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Prices Up, Performance Down At D.C.

D.C. United was outclassed by an opponent that was superior in terms of fitness, speed, skill and technique throughout its opening Concacaf Champions League group against Deportivo Saprissa of Costa Rica Tuesday. But rather than admit that its regional club counterparts are still several strides ahead of Major League Soccer, it's best to blame the referee that left D.C. down to ten 10 after the first-half dismissal of Devon McTavish.
 
After viewing a replay of the incident, United General Manager Dave Kasper called Mexican referee Marco Rodríguez's decision to eject McTavish "an absolute joke," writes Steven Goff. Coach Tom Soehn said his first impression of the call was that it was "real soft." Maybe so, but his team was already 1-0 down and being comprehensively outplayed when the game was 11 versus 11.
 
"I thought we could have played with them and pulled out a win," D.C. defender Marc Burch said, "but when you lose a man, you are chasing the game." And Soehn was quoted as saying in the Washington Times: "Credit our guys, we didn't stop fighting short-handed, and we could have tied up the game but their keeper made some key saves." Never mind that it took United over an hour to get a shot on target, and that the away side outshot them 17 to 10.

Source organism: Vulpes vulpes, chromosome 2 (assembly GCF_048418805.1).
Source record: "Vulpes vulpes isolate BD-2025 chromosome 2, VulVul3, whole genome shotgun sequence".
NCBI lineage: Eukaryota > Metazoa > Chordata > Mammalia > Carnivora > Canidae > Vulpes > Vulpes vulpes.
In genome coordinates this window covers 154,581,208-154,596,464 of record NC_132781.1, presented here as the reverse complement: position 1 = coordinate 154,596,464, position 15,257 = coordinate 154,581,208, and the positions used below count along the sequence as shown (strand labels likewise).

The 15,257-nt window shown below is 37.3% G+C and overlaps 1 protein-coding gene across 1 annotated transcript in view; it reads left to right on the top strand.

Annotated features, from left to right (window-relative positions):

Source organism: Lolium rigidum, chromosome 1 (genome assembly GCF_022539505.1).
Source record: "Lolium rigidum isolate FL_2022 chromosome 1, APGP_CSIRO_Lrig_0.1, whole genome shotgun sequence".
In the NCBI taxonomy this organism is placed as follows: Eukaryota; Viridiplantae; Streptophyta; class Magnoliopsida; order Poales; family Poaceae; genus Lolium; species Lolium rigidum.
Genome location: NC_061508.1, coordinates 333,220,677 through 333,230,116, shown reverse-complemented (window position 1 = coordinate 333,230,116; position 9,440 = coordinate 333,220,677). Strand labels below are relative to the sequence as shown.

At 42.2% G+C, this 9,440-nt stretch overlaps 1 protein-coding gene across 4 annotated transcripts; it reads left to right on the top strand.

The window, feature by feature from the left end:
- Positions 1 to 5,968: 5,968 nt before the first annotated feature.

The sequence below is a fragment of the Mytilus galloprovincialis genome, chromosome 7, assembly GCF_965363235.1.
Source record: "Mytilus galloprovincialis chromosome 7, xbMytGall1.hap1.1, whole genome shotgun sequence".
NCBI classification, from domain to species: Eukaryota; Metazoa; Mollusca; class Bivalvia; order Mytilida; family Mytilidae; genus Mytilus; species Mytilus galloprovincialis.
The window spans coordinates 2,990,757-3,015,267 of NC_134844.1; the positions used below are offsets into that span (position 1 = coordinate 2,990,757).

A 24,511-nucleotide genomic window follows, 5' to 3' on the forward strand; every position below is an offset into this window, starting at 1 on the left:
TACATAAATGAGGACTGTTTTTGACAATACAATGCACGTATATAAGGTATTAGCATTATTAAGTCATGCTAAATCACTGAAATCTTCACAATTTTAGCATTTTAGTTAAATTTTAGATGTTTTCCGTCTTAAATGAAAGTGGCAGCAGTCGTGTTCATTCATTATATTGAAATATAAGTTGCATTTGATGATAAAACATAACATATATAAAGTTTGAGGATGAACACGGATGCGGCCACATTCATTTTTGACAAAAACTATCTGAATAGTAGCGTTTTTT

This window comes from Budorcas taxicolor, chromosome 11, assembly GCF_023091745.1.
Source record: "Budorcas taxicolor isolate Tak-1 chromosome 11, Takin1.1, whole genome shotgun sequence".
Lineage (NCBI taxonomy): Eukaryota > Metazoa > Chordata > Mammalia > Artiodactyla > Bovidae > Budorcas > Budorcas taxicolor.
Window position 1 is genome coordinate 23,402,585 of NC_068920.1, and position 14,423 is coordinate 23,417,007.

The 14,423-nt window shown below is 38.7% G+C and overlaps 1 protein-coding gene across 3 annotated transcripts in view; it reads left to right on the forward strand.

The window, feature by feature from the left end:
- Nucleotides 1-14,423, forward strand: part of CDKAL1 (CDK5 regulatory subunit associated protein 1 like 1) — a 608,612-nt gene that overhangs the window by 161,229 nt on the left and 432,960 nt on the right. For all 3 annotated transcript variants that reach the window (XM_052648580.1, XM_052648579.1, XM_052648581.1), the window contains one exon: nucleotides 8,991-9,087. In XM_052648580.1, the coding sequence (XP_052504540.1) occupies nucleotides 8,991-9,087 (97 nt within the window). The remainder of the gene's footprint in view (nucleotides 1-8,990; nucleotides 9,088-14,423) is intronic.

Our view: Just 6,105 fans turned out for the competition's debut at RFK Stadium, and at least one third of those were dressed in the purple of Saprissa. Perhaps the home fans got wind of Soehn's plan to pick half a reserve team, while the club raised the price of its cheapest tickets from $20 to $25. Or maybe they've had enough of watching United struggle against Concacaf opposition this season -- they already lost at home to Mexican clubs twice in the Superliga, and were eliminated by Pachuca in the last edition of the Concacaf Champions Cup in spring.
 
Add to that the qualifying round defeats of New England and Chivas USA at the hands of Joe Public (Trinidad & Tobago) and Tauro FC (Panama) respectively, and the question for MLS fans is no longer, "How would our teams fare in the English Premier League?" More pertinently, given the Puerto Rico Islanders' victory over Tauro Tuesday, and the qualification for the group phase of the Montreal Impact ahead of Toronto FC, perhaps it should be, "Are we still good enough to compete with the United Soccer Leagues?"

Read the whole story at Washington Post/Times »

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